As early as 1999, the Inn/Restaurant/Bookstore development was already laid out in significant detail, and the accepted layout closely aligns with this original design. However, the design has evolved several times over the last decade.
Little progress was made on the Inn project for 6 years, until zoning rights to the Town Center West, as the site was now called, were approved in 2005. In 2007, the development of the Inn gained traction when the College began to meet with potential consultants. In February 2008, the Daily Gazette published an article describing the planned site with a diagram that included a site for condominiums. According to the article, the Inn project would create “43 condominiums, 63 hotel rooms, 15,000 ft bookstore, a fine arts cinema, an upscale restaurant, bar, 50 student parking spaces, and a sunken amphitheater.” This design differs significantly from the original. Ultimately, the prospect of condominium development was scrapped because the TCW site was owned by the college and was being rented out to developers on a 60-year lease, meaning that prospective condominium owners would not legally own the property and thus could not develop on it. Timothy Burke was on the committee that met with this original group of developers.
“We ended up selecting one of the qualifying firms as the “approved developer” for the college to pursue a further negotiation with,” said Burke. “Then the year after that, the collapse of the subprime bubble and the general crash of the economy meant that the negotiations took a significant turn away from the more expansive plan that had been proposed the previous year, but the committee had disbanded by that point, so that the discussion was strictly between senior administration and the developer.”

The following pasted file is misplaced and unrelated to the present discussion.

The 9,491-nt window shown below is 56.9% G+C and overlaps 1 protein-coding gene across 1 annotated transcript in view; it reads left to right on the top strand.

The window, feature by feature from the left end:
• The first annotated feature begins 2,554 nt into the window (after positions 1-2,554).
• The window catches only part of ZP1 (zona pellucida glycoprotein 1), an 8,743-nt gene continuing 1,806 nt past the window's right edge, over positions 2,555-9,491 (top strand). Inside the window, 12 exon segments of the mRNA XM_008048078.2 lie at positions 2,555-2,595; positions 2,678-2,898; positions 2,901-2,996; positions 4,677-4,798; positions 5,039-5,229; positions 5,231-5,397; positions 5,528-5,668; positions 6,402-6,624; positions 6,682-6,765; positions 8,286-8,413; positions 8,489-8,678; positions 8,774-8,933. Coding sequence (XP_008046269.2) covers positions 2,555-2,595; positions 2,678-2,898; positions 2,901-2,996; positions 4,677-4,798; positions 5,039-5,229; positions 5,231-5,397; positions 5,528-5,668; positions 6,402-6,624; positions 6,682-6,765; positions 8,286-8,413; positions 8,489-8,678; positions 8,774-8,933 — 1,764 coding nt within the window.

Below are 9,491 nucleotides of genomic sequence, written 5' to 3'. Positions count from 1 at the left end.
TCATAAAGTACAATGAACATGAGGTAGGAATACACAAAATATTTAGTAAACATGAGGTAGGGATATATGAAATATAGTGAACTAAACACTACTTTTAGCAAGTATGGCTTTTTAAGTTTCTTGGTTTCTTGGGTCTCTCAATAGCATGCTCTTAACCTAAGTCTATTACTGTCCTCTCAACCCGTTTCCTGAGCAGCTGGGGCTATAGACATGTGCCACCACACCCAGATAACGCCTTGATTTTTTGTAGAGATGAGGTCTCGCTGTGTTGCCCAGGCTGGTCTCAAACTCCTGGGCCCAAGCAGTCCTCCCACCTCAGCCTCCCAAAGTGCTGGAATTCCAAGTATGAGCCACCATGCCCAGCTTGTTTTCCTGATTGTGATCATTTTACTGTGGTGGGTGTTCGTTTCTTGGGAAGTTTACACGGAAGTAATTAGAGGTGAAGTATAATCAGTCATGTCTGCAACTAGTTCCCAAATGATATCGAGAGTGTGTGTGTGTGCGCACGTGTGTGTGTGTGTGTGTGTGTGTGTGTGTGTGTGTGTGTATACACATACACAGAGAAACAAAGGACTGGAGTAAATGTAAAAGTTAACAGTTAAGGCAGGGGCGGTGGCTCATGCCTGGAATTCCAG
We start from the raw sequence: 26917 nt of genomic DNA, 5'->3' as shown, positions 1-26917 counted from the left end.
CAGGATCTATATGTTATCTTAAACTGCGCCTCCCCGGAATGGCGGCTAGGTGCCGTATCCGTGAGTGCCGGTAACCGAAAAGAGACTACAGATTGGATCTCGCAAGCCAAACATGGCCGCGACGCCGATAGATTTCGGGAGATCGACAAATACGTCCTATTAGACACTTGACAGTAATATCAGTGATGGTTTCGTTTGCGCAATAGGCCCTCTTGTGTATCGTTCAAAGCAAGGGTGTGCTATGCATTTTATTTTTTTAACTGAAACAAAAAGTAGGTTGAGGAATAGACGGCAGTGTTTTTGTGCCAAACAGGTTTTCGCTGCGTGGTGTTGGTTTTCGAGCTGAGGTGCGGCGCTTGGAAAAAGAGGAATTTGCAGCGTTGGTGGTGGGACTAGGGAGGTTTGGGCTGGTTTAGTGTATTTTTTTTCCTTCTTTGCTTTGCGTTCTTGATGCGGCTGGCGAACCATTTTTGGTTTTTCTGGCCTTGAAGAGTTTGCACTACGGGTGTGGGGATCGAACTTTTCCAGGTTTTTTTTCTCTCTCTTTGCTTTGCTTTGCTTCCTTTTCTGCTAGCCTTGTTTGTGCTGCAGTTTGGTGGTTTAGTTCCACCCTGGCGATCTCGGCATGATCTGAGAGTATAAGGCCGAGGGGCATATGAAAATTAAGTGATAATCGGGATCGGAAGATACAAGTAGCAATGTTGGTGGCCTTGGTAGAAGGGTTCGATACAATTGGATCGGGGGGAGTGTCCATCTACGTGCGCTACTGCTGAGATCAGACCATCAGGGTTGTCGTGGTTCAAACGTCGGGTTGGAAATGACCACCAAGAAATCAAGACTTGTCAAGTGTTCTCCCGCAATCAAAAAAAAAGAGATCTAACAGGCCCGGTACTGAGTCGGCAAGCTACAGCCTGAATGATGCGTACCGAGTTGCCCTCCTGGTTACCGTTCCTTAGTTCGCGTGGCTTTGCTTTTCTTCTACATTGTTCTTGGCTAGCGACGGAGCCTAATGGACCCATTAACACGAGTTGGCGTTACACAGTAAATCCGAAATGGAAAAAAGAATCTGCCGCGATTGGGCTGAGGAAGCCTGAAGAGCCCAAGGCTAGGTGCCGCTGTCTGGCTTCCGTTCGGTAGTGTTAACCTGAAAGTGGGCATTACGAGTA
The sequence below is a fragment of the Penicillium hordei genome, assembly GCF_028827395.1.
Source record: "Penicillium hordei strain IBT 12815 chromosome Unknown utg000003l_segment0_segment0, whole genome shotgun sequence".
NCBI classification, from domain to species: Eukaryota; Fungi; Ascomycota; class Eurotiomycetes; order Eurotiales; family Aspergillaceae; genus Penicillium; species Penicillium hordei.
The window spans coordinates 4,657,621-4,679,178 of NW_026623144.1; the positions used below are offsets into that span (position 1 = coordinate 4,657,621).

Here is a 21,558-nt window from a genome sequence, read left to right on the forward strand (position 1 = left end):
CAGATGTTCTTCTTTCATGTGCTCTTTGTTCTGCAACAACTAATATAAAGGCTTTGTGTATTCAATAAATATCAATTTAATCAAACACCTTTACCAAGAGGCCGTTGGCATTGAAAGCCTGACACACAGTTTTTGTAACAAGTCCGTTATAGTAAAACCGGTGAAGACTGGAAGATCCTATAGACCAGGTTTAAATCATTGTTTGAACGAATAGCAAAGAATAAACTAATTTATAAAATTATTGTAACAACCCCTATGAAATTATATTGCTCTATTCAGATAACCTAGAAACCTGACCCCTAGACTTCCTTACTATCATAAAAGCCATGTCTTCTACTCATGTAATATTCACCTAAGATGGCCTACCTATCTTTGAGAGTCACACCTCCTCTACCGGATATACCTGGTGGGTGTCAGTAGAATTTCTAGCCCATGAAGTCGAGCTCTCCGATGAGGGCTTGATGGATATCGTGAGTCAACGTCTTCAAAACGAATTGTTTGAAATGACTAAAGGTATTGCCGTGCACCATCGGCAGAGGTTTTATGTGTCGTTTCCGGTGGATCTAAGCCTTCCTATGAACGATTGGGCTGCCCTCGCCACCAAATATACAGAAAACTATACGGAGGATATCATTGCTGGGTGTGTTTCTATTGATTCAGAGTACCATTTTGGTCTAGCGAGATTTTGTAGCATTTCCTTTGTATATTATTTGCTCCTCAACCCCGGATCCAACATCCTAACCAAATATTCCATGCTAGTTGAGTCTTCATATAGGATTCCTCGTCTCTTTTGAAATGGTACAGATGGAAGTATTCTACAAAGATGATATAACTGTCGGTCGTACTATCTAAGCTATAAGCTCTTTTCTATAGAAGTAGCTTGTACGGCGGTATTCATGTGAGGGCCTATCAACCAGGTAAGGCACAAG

When the Great Recession hit, all discussion of the Inn was put on hold. The project was revitalized again in April 2010, when the Pennsylvania Governor’s Office awarded the Swarthmore Borough the opportunity to apply for a $2 million grant as part of the Commonwealth’s Redevelopment Assistance Capital Program. The money would be used to revive the borough and the college’s plan to build an inn on the college’s campus. The college promptly applied, and won the $2 million seed money, with support from State Representative Bryan Lentz of Swarthmore and the former mayor of Swarthmore Eck Gerner.
When asked if there would be future developments near TCW, Maurice Eldridge ’61, vice president for college and community relations, said “The college is moving the playing fields and there may be at some point in the future some additional residence halls because we are growing in size… and the fieldhouse might be renovated too. But beyond that no.” Eldridge said that the focus on developing the southwest side of campus where the Inn is being constructed will shift to other areas of the College campus, such as the Northeast corner where the future Psychology, Biology and Engineering building is expected. If that project is anything like the TCW development, then it is likely that a lot more time will pass before construction begins.